The first song on Eric Peters’ new record Birds of Relocation was just what I had hoped it would be. “The Old Year” is a definite step forward in both songwriting and production. And that’s what we all want, right? We want to do a little better this time than we did last time. It was both insightful and honest. It sounded great. It set the stage for the rest of the record, which I hoped would live up to this promise. So basically, it was what I expected, what I had hoped for. What I could never have expected was that this song would be followed by one of the best records I’ve ever heard. Seriously, maybe top 20 all-time. So just lend me a little more of your time to tell you about it.
You guys know how much I love great lyrics. So I hope it conveys just how beautiful the melodies are on this record when I tell you that I had to go back for a second listen to find out what the songs were about. I was just enraptured listening to these beautiful melodic lines. From the pre-chorus to “Lost and Found” (which once I listened to it more carefully also had one of the most beautiful word pictures as well) to the soaring chorus of “Don’t Hold Your Breath” to possibly the catchiest chorus written since the Beach Boys in “Today Dream”. The whole record is just beautiful melodically. Most records with beautiful music have poor to average lyrics, which is why I was so overjoyed when I slowed down and started spending time with each song, to understand it better, and found the lyrics actually outshone these amazing melodies.
Birds of Relocation is located in that moment when you’ve just survived one of the dark times in your life. It’s about looking up and finding out whether the pain has tainted your vision of the future, or as Eric finds, whether the sunshine is breaking through the clouds and you are breathless at the view of the horizon. I can’t tell you how much I wish I’d written even one of the songs on this record.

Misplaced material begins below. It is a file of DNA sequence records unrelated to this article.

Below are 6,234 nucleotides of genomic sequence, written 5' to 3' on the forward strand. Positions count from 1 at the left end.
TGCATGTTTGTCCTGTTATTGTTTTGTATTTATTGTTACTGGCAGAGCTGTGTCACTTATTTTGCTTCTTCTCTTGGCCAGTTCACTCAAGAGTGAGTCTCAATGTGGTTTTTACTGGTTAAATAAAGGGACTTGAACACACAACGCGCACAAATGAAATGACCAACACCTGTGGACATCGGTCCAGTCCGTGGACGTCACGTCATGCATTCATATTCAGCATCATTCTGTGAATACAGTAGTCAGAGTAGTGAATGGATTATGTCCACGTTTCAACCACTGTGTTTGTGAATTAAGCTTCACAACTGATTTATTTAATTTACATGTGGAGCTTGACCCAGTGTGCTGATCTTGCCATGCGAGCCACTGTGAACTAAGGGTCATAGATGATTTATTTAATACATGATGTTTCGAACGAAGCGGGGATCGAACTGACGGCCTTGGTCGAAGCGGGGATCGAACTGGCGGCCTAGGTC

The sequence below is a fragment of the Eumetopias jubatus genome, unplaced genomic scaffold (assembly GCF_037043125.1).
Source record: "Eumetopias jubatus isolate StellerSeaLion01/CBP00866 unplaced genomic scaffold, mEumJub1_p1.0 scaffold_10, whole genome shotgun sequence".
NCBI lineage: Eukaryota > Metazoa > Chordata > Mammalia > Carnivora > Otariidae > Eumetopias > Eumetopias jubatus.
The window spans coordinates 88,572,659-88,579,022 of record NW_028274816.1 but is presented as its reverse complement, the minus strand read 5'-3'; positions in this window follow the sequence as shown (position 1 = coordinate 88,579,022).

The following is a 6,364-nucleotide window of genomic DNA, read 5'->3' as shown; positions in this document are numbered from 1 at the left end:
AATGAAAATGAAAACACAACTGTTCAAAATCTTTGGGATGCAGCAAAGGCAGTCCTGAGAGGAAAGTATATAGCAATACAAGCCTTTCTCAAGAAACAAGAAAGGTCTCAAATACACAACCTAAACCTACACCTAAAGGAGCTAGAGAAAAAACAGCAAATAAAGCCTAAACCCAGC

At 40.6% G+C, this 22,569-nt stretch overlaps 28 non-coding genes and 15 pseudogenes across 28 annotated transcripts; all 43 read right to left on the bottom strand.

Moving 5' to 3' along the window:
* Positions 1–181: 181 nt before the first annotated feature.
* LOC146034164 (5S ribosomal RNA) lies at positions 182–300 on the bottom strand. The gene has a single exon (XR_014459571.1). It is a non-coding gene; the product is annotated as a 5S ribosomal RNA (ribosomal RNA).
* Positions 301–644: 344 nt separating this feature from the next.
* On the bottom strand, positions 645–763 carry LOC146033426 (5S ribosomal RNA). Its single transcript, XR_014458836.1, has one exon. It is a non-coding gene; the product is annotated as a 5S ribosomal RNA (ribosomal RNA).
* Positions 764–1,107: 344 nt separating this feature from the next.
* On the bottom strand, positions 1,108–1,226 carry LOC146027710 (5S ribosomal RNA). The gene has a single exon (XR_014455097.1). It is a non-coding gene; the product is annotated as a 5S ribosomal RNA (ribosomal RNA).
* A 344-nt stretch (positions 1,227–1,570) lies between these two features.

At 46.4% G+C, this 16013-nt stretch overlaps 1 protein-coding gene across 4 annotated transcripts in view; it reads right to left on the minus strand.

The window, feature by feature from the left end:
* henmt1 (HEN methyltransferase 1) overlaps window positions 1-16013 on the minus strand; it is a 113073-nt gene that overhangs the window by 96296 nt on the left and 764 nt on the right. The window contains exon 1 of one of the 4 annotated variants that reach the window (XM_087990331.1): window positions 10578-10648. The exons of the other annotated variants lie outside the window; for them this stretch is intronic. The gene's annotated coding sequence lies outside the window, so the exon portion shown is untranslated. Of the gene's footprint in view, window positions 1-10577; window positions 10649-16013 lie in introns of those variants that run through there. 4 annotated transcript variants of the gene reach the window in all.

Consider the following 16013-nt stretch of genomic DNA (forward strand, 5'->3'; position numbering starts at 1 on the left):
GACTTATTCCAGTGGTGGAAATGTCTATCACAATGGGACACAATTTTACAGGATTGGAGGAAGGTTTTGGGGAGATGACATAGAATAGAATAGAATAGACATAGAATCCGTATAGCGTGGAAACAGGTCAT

“Lost and Found” is an awesome joyful experience of the cross. I loved that line in the pre-chorus that I mentioned earlier, “Children hide themselves behind their hands, and peek through to be found once again.” I often tell stories of playing hide-and-seek with my kids when they were little. My little girl would hide in the same place every time. And my little boy would start making loud noises after the first few minutes. Because for them, the joy was not in the hiding, but in the being found. Eric beautifully captures that in this song.
“Don’t Hold Your Breath” is one of the songs that really stuck with me. I’m not even going to pretend that I understand all that God has for me in this song. I think I’ll be wrestling with this one for a long time. I can’t even get past the first line of the chorus: “It’s been a long time since I kept my word.” So beautiful and so raw.